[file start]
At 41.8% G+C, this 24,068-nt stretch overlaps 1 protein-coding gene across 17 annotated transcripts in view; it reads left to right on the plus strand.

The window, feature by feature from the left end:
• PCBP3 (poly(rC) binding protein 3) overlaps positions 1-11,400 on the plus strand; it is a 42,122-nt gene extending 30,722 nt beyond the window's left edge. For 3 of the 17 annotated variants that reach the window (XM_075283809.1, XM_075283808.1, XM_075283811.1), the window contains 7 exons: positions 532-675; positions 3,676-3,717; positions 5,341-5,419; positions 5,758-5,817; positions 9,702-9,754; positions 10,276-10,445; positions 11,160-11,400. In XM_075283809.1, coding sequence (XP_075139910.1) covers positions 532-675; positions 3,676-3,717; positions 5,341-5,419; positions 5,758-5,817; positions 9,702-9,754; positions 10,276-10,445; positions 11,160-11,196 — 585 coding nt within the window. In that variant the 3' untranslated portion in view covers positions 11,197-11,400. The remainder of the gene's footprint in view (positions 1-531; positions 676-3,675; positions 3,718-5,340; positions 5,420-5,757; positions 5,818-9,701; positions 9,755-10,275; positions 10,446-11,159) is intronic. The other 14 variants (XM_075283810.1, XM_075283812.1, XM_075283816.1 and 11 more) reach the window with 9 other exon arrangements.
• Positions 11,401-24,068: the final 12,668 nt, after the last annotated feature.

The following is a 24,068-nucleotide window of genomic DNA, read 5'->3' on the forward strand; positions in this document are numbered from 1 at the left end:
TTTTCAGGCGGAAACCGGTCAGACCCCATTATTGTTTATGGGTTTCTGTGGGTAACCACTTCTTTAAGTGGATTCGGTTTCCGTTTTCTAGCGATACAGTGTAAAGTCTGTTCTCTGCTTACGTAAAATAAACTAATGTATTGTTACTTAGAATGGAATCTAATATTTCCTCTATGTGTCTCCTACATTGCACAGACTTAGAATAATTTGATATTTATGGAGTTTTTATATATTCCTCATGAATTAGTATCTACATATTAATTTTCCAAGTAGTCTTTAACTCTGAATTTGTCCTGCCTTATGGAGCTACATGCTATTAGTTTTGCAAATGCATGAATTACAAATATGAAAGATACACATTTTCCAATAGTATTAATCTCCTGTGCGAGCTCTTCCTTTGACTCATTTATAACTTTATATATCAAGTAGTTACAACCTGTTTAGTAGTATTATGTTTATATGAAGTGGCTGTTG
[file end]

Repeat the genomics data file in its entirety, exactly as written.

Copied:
At 41.8% G+C, this 24,068-nt stretch overlaps 1 protein-coding gene across 17 annotated transcripts in view; it reads left to right on the plus strand.

The window, feature by feature from the left end:
• PCBP3 (poly(rC) binding protein 3) overlaps positions 1-11,400 on the plus strand; it is a 42,122-nt gene extending 30,722 nt beyond the window's left edge. For 3 of the 17 annotated variants that reach the window (XM_075283809.1, XM_075283808.1, XM_075283811.1), the window contains 7 exons: positions 532-675; positions 3,676-3,717; positions 5,341-5,419; positions 5,758-5,817; positions 9,702-9,754; positions 10,276-10,445; positions 11,160-11,400. In XM_075283809.1, coding sequence (XP_075139910.1) covers positions 532-675; positions 3,676-3,717; positions 5,341-5,419; positions 5,758-5,817; positions 9,702-9,754; positions 10,276-10,445; positions 11,160-11,196 — 585 coding nt within the window. In that variant the 3' untranslated portion in view covers positions 11,197-11,400. The remainder of the gene's footprint in view (positions 1-531; positions 676-3,675; positions 3,718-5,340; positions 5,420-5,757; positions 5,818-9,701; positions 9,755-10,275; positions 10,446-11,159) is intronic. The other 14 variants (XM_075283810.1, XM_075283812.1, XM_075283816.1 and 11 more) reach the window with 9 other exon arrangements.
• Positions 11,401-24,068: the final 12,668 nt, after the last annotated feature.

The following is a 24,068-nucleotide window of genomic DNA, read 5'->3' on the forward strand; positions in this document are numbered from 1 at the left end:
TTTTCAGGCGGAAACCGGTCAGACCCCATTATTGTTTATGGGTTTCTGTGGGTAACCACTTCTTTAAGTGGATTCGGTTTCCGTTTTCTAGCGATACAGTGTAAAGTCTGTTCTCTGCTTACGTAAAATAAACTAATGTATTGTTACTTAGAATGGAATCTAATATTTCCTCTATGTGTCTCCTACATTGCACAGACTTAGAATAATTTGATATTTATGGAGTTTTTATATATTCCTCATGAATTAGTATCTACATATTAATTTTCCAAGTAGTCTTTAACTCTGAATTTGTCCTGCCTTATGGAGCTACATGCTATTAGTTTTGCAAATGCATGAATTACAAATATGAAAGATACACATTTTCCAATAGTATTAATCTCCTGTGCGAGCTCTTCCTTTGACTCATTTATAACTTTATATATCAAGTAGTTACAACCTGTTTAGTAGTATTATGTTTATATGAAGTGGCTGTTG